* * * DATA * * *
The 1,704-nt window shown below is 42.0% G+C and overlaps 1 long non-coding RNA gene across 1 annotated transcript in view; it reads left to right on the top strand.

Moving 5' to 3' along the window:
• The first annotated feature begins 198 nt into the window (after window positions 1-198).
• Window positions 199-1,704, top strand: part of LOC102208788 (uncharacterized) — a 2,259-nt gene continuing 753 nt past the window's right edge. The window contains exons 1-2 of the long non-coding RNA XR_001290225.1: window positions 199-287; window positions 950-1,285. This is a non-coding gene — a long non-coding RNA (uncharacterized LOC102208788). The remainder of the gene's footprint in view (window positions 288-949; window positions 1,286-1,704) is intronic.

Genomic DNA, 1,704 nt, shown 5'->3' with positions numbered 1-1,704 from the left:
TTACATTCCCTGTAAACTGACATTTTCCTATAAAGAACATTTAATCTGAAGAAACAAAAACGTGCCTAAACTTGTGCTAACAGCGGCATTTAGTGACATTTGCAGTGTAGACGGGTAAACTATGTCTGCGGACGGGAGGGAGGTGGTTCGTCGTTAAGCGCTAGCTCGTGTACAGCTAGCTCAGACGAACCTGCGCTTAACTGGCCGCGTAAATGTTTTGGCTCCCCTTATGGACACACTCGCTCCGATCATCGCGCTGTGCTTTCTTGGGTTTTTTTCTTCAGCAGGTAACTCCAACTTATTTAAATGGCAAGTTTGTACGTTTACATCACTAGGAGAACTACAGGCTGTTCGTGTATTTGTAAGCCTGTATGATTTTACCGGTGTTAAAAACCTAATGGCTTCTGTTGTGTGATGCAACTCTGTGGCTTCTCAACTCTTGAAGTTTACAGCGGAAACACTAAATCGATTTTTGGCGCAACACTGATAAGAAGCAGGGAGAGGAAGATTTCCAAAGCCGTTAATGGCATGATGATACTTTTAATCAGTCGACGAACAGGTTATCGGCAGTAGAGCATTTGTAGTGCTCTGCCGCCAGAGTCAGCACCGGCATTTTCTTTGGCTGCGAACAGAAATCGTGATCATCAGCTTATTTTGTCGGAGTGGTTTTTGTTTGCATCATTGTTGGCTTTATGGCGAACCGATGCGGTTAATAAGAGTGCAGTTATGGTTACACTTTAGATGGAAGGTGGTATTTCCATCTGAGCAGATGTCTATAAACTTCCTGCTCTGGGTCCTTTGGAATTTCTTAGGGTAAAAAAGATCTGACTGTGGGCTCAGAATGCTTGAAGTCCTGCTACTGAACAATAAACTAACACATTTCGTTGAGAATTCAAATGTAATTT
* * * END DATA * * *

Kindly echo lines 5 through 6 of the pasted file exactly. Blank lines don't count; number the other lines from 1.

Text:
Genomic DNA, 1,704 nt, shown 5'->3' with positions numbered 1-1,704 from the left:
TTACATTCCCTGTAAACTGACATTTTCCTATAAAGAACATTTAATCTGAAGAAACAAAAACGTGCCTAAACTTGTGCTAACAGCGGCATTTAGTGACATTTGCAGTGTAGACGGGTAAACTATGTCTGCGGACGGGAGGGAGGTGGTTCGTCGTTAAGCGCTAGCTCGTGTACAGCTAGCTCAGACGAACCTGCGCTTAACTGGCCGCGTAAATGTTTTGGCTCCCCTTATGGACACACTCGCTCCGATCATCGCGCTGTGCTTTCTTGGGTTTTTTTCTTCAGCAGGTAACTCCAACTTATTTAAATGGCAAGTTTGTACGTTTACATCACTAGGAGAACTACAGGCTGTTCGTGTATTTGTAAGCCTGTATGATTTTACCGGTGTTAAAAACCTAATGGCTTCTGTTGTGTGATGCAACTCTGTGGCTTCTCAACTCTTGAAGTTTACAGCGGAAACACTAAATCGATTTTTGGCGCAACACTGATAAGAAGCAGGGAGAGGAAGATTTCCAAAGCCGTTAATGGCATGATGATACTTTTAATCAGTCGACGAACAGGTTATCGGCAGTAGAGCATTTGTAGTGCTCTGCCGCCAGAGTCAGCACCGGCATTTTCTTTGGCTGCGAACAGAAATCGTGATCATCAGCTTATTTTGTCGGAGTGGTTTTTGTTTGCATCATTGTTGGCTTTATGGCGAACCGATGCGGTTAATAAGAGTGCAGTTATGGTTACACTTTAGATGGAAGGTGGTATTTCCATCTGAGCAGATGTCTATAAACTTCCTGCTCTGGGTCCTTTGGAATTTCTTAGGGTAAAAAAGATCTGACTGTGGGCTCAGAATGCTTGAAGTCCTGCTACTGAACAATAAACTAACACATTTCGTTGAGAATTCAAATGTAATTT